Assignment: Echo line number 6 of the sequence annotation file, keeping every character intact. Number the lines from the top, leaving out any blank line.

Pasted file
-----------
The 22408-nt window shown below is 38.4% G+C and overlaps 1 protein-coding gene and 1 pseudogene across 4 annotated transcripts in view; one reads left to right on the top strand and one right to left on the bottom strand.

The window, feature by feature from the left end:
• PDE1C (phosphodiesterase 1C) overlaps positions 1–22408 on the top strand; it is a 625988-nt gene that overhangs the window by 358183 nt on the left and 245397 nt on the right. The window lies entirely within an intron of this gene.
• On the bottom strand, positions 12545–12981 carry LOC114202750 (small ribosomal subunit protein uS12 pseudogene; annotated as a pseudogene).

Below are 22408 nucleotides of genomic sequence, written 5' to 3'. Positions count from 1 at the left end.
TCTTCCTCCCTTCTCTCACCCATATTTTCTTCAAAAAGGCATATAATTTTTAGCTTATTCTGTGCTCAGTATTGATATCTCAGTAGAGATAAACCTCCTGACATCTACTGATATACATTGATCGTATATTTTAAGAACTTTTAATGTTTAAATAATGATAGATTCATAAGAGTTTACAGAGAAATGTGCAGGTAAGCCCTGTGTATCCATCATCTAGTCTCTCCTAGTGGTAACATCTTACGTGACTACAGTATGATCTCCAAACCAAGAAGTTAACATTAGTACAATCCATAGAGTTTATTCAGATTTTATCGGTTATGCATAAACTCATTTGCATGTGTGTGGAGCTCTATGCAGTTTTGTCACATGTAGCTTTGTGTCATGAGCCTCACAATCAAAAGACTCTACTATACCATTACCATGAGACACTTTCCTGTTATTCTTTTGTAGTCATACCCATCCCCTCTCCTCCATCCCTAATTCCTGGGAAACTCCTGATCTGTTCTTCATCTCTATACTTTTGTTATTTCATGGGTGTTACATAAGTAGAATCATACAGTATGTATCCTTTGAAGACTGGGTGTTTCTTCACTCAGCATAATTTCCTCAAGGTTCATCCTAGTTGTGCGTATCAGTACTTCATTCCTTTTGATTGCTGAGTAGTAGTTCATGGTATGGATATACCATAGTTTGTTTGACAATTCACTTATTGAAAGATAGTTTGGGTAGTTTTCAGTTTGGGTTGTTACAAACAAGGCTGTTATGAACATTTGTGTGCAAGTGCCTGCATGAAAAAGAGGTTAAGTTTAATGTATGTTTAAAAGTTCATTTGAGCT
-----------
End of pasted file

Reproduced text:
TCTTCCTCCCTTCTCTCACCCATATTTTCTTCAAAAAGGCATATAATTTTTAGCTTATTCTGTGCTCAGTATTGATATCTCAGTAGAGATAAACCTCCTGACATCTACTGATATACATTGATCGTATATTTTAAGAACTTTTAATGTTTAAATAATGATAGATTCATAAGAGTTTACAGAGAAATGTGCAGGTAAGCCCTGTGTATCCATCATCTAGTCTCTCCTAGTGGTAACATCTTACGTGACTACAGTATGATCTCCAAACCAAGAAGTTAACATTAGTACAATCCATAGAGTTTATTCAGATTTTATCGGTTATGCATAAACTCATTTGCATGTGTGTGGAGCTCTATGCAGTTTTGTCACATGTAGCTTTGTGTCATGAGCCTCACAATCAAAAGACTCTACTATACCATTACCATGAGACACTTTCCTGTTATTCTTTTGTAGTCATACCCATCCCCTCTCCTCCATCCCTAATTCCTGGGAAACTCCTGATCTGTTCTTCATCTCTATACTTTTGTTATTTCATGGGTGTTACATAAGTAGAATCATACAGTATGTATCCTTTGAAGACTGGGTGTTTCTTCACTCAGCATAATTTCCTCAAGGTTCATCCTAGTTGTGCGTATCAGTACTTCATTCCTTTTGATTGCTGAGTAGTAGTTCATGGTATGGATATACCATAGTTTGTTTGACAATTCACTTATTGAAAGATAGTTTGGGTAGTTTTCAGTTTGGGTTGTTACAAACAAGGCTGTTATGAACATTTGTGTGCAAGTGCCTGCATGAAAAAGAGGTTAAGTTTAATGTATGTTTAAAAGTTCATTTGAGCT